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4 Questionable Dress Shapes for a Full Bust

1. Drop Waist



[caption id="attachment_232" align="aligncenter" width="106" caption="Jenny Han, Church St. Trading Co. (Great Barrington, MA - 2006), size M"][/caption]
I love anything that looks vaguely "Jazz Age" so drop waist dresses taunt me. When this cut is paired with fancy fabric or girly pleats, I'm a goner.  I always suspected that this shape minimized my hips since it cuts across their widest section then dramatically flares out. For the full bust figure, there's minimal waist definition in this style and the cut picks up on two of the body's widest measurements (hips, bust). This particular design is saved by its sheer puff sleeves and "doll's costume collar" on top. Those features balance my Gs while the pleats help to streamline the rest of me. Would you wear a drop waist dress, either in the Zelda Fitzgerald vein or the mod 60s cut? Do you think this cut could flatter a woman with a full bust and more narrow hips?

2. Strapless



[caption id="attachment_233" align="aligncenter" width="108" caption="Topshop (2009), UK size 12"][/caption]
Okay, confession: I've never worn this dress. It's shameful since I've now owned it for 3 (!!!) years. When I bought it, I was ecstatic that I had found a strapless dress that worked for my chest. I thought it looked modern and fun, like something a glamorous urban dweller would wear on New Year's Eve. While creating this post, I discovered people hate this dress.  My boyfriend told me I looked like an extra in the movie Night at the Roxbury. Then, hours later, he told me he "really didn't like the jungle dress with the skeleton inside". Which was his way of referring to the plastic boning that holds up the top half! Last night, my friend asked me, "What's that material? Tiered rough-edged chiffon?!".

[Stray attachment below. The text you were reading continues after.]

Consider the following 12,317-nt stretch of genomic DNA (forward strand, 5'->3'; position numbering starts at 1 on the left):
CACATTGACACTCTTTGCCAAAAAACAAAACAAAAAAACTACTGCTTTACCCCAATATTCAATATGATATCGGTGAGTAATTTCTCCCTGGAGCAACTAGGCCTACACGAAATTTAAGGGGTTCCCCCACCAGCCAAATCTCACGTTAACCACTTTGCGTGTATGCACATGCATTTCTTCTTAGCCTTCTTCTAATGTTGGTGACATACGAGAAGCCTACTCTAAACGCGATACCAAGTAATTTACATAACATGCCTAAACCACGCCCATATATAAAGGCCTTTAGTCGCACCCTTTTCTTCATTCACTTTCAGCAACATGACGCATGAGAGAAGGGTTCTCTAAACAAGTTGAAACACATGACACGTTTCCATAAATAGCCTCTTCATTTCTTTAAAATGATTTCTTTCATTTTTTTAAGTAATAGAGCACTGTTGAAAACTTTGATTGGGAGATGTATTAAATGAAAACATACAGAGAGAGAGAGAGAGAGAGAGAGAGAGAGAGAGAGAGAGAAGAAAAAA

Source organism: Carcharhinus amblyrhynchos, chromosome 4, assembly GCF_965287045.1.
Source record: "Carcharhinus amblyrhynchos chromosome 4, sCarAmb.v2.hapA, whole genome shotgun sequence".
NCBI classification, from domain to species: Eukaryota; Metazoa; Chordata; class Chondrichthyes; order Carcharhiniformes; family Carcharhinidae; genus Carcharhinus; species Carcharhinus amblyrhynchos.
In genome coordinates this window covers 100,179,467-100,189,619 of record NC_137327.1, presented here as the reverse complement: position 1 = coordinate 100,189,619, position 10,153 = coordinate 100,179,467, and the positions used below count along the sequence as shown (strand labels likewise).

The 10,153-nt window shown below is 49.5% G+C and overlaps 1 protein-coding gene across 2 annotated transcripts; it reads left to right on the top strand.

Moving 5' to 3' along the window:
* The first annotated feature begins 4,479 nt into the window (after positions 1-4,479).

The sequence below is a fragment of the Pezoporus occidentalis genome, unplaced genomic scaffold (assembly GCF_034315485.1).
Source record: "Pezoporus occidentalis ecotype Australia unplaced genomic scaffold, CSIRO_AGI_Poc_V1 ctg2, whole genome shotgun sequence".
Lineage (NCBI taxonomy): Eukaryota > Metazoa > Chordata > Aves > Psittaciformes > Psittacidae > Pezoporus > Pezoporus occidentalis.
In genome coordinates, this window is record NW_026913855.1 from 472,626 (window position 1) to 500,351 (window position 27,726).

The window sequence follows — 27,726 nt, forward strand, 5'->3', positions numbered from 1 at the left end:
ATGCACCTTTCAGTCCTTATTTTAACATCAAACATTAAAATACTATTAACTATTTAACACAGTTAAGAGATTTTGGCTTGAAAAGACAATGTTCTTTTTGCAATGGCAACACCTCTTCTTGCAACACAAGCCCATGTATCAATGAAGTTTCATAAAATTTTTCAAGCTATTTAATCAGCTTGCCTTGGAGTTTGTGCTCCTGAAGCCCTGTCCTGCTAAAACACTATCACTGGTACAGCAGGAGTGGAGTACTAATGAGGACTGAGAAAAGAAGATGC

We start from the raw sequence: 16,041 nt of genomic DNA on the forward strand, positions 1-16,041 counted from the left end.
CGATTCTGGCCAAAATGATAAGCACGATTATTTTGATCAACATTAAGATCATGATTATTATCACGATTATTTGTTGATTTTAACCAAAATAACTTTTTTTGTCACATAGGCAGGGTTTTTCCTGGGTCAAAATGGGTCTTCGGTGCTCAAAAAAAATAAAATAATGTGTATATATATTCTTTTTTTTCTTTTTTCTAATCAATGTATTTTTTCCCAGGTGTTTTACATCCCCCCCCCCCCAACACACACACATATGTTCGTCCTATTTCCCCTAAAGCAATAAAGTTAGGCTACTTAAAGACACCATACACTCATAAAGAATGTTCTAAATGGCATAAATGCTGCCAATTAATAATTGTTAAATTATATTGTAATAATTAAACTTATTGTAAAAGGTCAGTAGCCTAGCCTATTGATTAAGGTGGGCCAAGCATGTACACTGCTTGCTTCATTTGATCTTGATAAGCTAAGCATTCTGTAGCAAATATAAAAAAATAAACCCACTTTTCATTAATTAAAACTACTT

I'm not going to defend myself on this one, but I could devote an entire post to my love/hate relationship with strapless dresses and their close cousin, the one-shoulder dress. Every summer, I see TONS of girls rock strapless dresses. During the "party season" in January and December, they reemerge in gorgeous jewel tones. If you're busty, how do you make this style work for you? Or do you steer away from strapless cuts altogether?

3. Embellished Up Top



[caption id="attachment_234" align="aligncenter" width="115" caption="Zac Posen for Target (2010), size 7"][/caption]
Unlike the poor strapless above, people go bananas when they see this dress. There's something about this reaction that makes me pause. Obviously, the glimmer print and the thick fabric are impossible to ignore. I'm especially skeptical of the three-dimensional detail across my boobs though. Any undeniable embellishments near my chest -- sequins, a rosette, an applique -- make me hesitate. I think these details can quickly look like I've sprouted something off my breasts. The gigantic bow works above because it ends up being more distracting than maximizing. How do you grapple with design flourishes near your chest?

4. Empire Waist



[caption id="attachment_235" align="aligncenter" width="129" caption="American Eagle Outfitters (2007), size 8"][/caption]
In the first season of True Blood, on Sookie's date with Sam, she wears the green version of this dress. It cracked me up because I own that one too. I've gotten so much use out of both these dresses; they're starting to disintegrate. I love the light fabric, the ruched sleeves, and the floral print. I don't love the deep V-neck which inevitably reveals my bra. Since the bust area isn't cut with enough room for my Gs, the empire waist fans out prematurely. This changes the fit since the empire panel is sitting on the volume of my breasts, rather than my waist area where it's supposed to be. Just another reason I'm jealous of that gap-toothed, Vampire-loving, fairy-descended, telepathic waitress.